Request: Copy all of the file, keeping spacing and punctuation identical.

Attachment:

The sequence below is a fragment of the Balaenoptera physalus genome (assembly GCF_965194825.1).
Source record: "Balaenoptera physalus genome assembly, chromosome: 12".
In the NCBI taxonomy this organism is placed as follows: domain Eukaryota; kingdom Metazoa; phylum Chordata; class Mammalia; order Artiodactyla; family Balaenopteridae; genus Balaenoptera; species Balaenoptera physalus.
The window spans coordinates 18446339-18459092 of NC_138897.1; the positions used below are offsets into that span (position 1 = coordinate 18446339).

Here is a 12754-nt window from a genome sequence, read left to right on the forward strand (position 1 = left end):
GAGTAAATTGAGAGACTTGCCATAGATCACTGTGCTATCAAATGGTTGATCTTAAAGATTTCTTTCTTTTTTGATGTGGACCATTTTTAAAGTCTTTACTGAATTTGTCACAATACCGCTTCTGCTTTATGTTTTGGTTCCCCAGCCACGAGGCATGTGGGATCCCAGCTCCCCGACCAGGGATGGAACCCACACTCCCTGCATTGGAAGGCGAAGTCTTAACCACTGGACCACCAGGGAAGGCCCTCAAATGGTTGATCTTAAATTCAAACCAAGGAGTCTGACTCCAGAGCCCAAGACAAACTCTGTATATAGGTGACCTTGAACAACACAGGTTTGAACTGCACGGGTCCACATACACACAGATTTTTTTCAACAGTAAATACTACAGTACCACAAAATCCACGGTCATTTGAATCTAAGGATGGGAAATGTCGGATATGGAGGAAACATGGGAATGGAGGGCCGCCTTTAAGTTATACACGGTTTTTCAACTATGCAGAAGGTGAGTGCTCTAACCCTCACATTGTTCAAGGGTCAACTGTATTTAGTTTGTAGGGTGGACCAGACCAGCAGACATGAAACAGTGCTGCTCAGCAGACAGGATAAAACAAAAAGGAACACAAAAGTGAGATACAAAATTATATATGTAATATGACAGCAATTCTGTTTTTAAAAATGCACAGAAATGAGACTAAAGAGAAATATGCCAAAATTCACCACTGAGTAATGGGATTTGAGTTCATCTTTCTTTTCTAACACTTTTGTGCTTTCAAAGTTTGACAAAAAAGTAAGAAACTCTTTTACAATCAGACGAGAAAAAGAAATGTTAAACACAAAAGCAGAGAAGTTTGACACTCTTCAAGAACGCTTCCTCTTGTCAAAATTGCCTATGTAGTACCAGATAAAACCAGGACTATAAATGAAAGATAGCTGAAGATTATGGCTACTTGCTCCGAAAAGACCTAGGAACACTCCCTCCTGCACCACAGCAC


The sequence below is a fragment of the Balaenoptera physalus genome (assembly GCF_965194825.1).
Source record: "Balaenoptera physalus genome assembly, chromosome: 12".
In the NCBI taxonomy this organism is placed as follows: domain Eukaryota; kingdom Metazoa; phylum Chordata; class Mammalia; order Artiodactyla; family Balaenopteridae; genus Balaenoptera; species Balaenoptera physalus.
The window spans coordinates 18446339-18459092 of NC_138897.1; the positions used below are offsets into that span (position 1 = coordinate 18446339).

Here is a 12754-nt window from a genome sequence, read left to right on the forward strand (position 1 = left end):
GAGTAAATTGAGAGACTTGCCATAGATCACTGTGCTATCAAATGGTTGATCTTAAAGATTTCTTTCTTTTTTGATGTGGACCATTTTTAAAGTCTTTACTGAATTTGTCACAATACCGCTTCTGCTTTATGTTTTGGTTCCCCAGCCACGAGGCATGTGGGATCCCAGCTCCCCGACCAGGGATGGAACCCACACTCCCTGCATTGGAAGGCGAAGTCTTAACCACTGGACCACCAGGGAAGGCCCTCAAATGGTTGATCTTAAATTCAAACCAAGGAGTCTGACTCCAGAGCCCAAGACAAACTCTGTATATAGGTGACCTTGAACAACACAGGTTTGAACTGCACGGGTCCACATACACACAGATTTTTTTCAACAGTAAATACTACAGTACCACAAAATCCACGGTCATTTGAATCTAAGGATGGGAAATGTCGGATATGGAGGAAACATGGGAATGGAGGGCCGCCTTTAAGTTATACACGGTTTTTCAACTATGCAGAAGGTGAGTGCTCTAACCCTCACATTGTTCAAGGGTCAACTGTATTTAGTTTGTAGGGTGGACCAGACCAGCAGACATGAAACAGTGCTGCTCAGCAGACAGGATAAAACAAAAAGGAACACAAAAGTGAGATACAAAATTATATATGTAATATGACAGCAATTCTGTTTTTAAAAATGCACAGAAATGAGACTAAAGAGAAATATGCCAAAATTCACCACTGAGTAATGGGATTTGAGTTCATCTTTCTTTTCTAACACTTTTGTGCTTTCAAAGTTTGACAAAAAAGTAAGAAACTCTTTTACAATCAGACGAGAAAAAGAAATGTTAAACACAAAAGCAGAGAAGTTTGACACTCTTCAAGAACGCTTCCTCTTGTCAAAATTGCCTATGTAGTACCAGATAAAACCAGGACTATAAATGAAAGATAGCTGAAGATTATGGCTACTTGCTCCGAAAAGACCTAGGAACACTCCCTCCTGCACCACAGCAC